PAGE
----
For this method of dealing with data to work, we need to make this variable globally accessible (meaning all the files in our app can get at it). To do so, let's create the variable above the first app.get function. The code looks like this:

const express  = require("express");
const app = express();
const ejs = require("ejs");
const bodyParser = require("body-parser");
const http = require("http");
const port = 3000;

app.use(bodyParser.urlencoded({extended: true}));
app.set("view engine", "ejs");

const visited = []

app.get("/", function(req, res){

For now, let's leave visited as an empty array. Once we get all the pieces working together, we can go back and add in some data to push to the /parks pages. But, now we have a globally declared variable.

Logic for Parsing Data

The next step is to tweak the code to render the /parks page we wrote in the last article. As a reminder, that looked like this:

app.get("/parks", function(req, res){

The tweaked code looks like this:

app.get("/parks", function(req, res){
    res.render("parks", {visited: visited})

The {visited: visited} portion we've added here tells body-parser to accept data that's in the same format as the array we labeled visited above.

Now that the /parks page has the middleware to parse the data we pass into it, we need to move from working with app.get functions and create an app.post function. This app.post will allow users to post data (right now, the name and an image of the parks they've visited) onto the /parks page.

In this POST function, we need to tell the /parks page what type of data it will be receiving from this request and add some logic to allow for new data to be created. To help the body-parser middleware and EJS pages communicate, let's add in three variables.

var name = req.body.parkName;
var image = req.body.parkImage;
var newPark = {name: name, image: image};

Here's what req.body means, per the body-parser docs:

A new body object containing the parsed data is populated on the request object after the middleware (i.e. req.body). This object will contain key-value pairs, where the value can be a string or array (when extended is false), or any type (when extended is true).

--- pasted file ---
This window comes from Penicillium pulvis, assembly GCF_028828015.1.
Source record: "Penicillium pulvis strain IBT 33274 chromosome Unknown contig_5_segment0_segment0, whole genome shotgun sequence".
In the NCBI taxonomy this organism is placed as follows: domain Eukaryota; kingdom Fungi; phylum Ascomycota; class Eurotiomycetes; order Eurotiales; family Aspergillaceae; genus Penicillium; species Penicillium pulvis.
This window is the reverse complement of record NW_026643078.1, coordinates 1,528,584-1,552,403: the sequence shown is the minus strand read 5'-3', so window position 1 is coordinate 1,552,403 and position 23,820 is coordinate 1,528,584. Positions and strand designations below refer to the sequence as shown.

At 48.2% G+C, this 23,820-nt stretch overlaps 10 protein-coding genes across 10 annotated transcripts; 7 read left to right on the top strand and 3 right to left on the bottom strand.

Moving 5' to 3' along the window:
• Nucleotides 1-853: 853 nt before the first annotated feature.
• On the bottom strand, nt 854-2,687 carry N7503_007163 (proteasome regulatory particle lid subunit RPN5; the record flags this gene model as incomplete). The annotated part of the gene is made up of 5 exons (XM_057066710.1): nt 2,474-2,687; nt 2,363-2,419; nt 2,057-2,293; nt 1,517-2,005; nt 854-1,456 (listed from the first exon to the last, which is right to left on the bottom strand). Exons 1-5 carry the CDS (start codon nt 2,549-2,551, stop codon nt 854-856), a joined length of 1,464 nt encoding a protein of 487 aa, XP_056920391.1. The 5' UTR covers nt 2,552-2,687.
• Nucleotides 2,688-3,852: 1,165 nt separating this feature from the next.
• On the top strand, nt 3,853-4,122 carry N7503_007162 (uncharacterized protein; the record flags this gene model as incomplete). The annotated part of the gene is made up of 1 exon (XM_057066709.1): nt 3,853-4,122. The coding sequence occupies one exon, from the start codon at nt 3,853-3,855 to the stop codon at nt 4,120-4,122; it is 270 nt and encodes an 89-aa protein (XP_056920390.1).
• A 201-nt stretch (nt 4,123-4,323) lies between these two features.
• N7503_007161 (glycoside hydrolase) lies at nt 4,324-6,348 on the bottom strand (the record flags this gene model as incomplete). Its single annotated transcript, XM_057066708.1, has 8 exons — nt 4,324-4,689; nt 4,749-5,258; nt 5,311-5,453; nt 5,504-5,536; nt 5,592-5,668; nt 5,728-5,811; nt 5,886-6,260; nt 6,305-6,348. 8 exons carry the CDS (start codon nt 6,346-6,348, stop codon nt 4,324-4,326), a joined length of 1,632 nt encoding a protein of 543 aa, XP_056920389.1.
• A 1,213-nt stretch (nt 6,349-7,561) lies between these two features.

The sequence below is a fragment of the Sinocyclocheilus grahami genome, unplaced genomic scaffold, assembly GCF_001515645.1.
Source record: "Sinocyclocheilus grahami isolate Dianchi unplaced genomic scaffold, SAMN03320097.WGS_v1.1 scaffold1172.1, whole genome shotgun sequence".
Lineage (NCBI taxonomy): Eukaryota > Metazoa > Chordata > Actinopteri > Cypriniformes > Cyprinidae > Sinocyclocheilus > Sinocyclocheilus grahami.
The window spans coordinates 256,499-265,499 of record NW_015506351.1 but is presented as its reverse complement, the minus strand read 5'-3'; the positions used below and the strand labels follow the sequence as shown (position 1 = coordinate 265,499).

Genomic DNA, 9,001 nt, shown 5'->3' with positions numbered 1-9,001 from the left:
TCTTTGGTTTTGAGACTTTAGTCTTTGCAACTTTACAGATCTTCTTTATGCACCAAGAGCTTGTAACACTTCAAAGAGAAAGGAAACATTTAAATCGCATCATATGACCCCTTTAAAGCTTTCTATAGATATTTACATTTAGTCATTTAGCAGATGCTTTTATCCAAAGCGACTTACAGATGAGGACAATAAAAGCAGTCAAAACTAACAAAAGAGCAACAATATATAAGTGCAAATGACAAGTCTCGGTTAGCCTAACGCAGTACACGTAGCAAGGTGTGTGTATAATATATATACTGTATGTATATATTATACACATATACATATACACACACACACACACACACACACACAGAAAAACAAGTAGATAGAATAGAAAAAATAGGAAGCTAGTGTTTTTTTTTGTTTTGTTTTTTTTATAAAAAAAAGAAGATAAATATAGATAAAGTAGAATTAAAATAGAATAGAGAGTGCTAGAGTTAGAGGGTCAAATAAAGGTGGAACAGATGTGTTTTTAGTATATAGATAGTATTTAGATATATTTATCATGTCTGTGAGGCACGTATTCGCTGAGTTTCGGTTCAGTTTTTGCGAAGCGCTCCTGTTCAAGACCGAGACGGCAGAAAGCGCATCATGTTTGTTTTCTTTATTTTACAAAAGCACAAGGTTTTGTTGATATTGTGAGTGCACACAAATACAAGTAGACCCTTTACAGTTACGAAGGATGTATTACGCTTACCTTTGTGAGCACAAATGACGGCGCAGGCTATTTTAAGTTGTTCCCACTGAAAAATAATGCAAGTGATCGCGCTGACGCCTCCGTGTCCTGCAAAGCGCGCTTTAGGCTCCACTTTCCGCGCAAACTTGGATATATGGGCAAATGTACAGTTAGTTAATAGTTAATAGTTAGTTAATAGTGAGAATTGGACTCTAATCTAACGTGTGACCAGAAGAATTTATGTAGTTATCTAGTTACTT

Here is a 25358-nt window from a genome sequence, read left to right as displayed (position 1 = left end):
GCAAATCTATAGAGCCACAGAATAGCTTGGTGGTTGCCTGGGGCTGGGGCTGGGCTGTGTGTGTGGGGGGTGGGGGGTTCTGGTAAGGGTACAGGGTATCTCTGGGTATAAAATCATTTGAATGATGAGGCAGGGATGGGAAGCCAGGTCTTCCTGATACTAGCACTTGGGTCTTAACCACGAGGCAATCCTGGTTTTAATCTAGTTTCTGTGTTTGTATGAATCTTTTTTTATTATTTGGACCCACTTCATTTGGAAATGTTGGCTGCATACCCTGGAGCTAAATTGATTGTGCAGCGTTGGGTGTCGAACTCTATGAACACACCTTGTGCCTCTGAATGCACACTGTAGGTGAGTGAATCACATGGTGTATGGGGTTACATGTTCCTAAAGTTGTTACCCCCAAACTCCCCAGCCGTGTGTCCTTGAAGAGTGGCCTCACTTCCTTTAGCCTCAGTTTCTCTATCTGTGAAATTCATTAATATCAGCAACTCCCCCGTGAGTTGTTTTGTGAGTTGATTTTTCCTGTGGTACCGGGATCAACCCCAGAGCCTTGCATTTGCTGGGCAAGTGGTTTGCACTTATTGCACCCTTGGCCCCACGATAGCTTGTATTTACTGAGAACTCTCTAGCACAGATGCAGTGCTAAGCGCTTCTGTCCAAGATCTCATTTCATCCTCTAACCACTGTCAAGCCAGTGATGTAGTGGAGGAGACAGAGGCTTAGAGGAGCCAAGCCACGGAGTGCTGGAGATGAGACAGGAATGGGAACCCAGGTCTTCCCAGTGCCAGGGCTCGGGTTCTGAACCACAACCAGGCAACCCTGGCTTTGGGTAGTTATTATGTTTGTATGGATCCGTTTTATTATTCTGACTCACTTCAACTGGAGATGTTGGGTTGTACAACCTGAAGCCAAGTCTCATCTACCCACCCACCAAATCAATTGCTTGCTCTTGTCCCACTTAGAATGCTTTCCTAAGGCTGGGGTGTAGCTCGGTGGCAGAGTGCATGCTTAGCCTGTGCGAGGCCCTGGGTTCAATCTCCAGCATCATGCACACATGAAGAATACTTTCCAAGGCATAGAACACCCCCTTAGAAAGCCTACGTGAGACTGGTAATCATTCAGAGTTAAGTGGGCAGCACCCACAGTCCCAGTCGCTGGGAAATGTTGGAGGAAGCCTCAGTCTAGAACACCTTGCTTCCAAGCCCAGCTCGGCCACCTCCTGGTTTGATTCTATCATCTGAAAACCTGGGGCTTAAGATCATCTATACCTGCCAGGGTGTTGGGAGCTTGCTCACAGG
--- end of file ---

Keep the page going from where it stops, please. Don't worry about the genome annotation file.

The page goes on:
As for my newPark variable, this logic allows users to add in new parks to their page that conforms to the name and image schema we defined as part of the visited variable. With this newPark variable, we then need to write a quick bit of logic that will push data entered into the HTML form on the /landing page to appear on the /parks page. This logic looks like this: 


Now, we just need to wrap all this code into a POST request, like so: 

app.post("/parks", function(req, res){
   var name = req.body.parkName;
   var image = req.body.parkImage;
   var newPark = {name: name, image: image};

The res.redirect bit at the bottom of the function tells the page to redirect to /parks once the logic above it has been carried out. 

Embedding JavaScript Into an EJS Page

The last little thing we need to do to get data to transfer between the two pages we've created is to embed a few lines of JavaScript into the parks.ejs file. For anyone familiar with vanilla JavaScript, the code will look very familiar, with just a little EJS spice. 

To use JavaScript in our EJS file, we need to use one of two demarcators, depending on what that line of JS is doing. For JavaScript that will not render on the page, the line of code needs to be book ended with these symbols: <% %>. For example:  <% visited.forEach(function(park){ %>. For lines of JavaScript that cause something to render on the DOM, the following bookends must be used: <%= %>. For example:  <%=park.name %>. Each line of JavaScript has to have one of these two symbols around it, or it will not work. 

Here's how this looks once it's put into the basic HTML of the parks.ejs file. 

<h2> The Parks I've Seen</h2>
  <% visited.forEach(function(park){ %>
    <img style="height: 200px; width: 200px;" src="<%= park.image %>">
    <p><%=park.name %></p>

The above code runs a for...each loop (the function of which I denoted as park) through the visited variable I declared earlier. This for...each loop takes each image and name combination entered into the visited variable via the HTML form on the /landing page and displays them on the /parks page. 

Say the user entered in Yosemite and the URL for a particularly incredible image:

Image title

They'd then get this output: 

Image title

Whoo! It works! 


While we've got the logic working, it's still not super great looking. In the next article, we'll look at some ways to style the app so it doesn't look like something the kids from Stranger Things whipped up in their basement. To that, we'll add Boostrap into our app, make it fully responsive, and polish it up with a little CSS.  

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web dev ,ejs ,node.js tutorial for beginners ,body-parser middleware ,web application development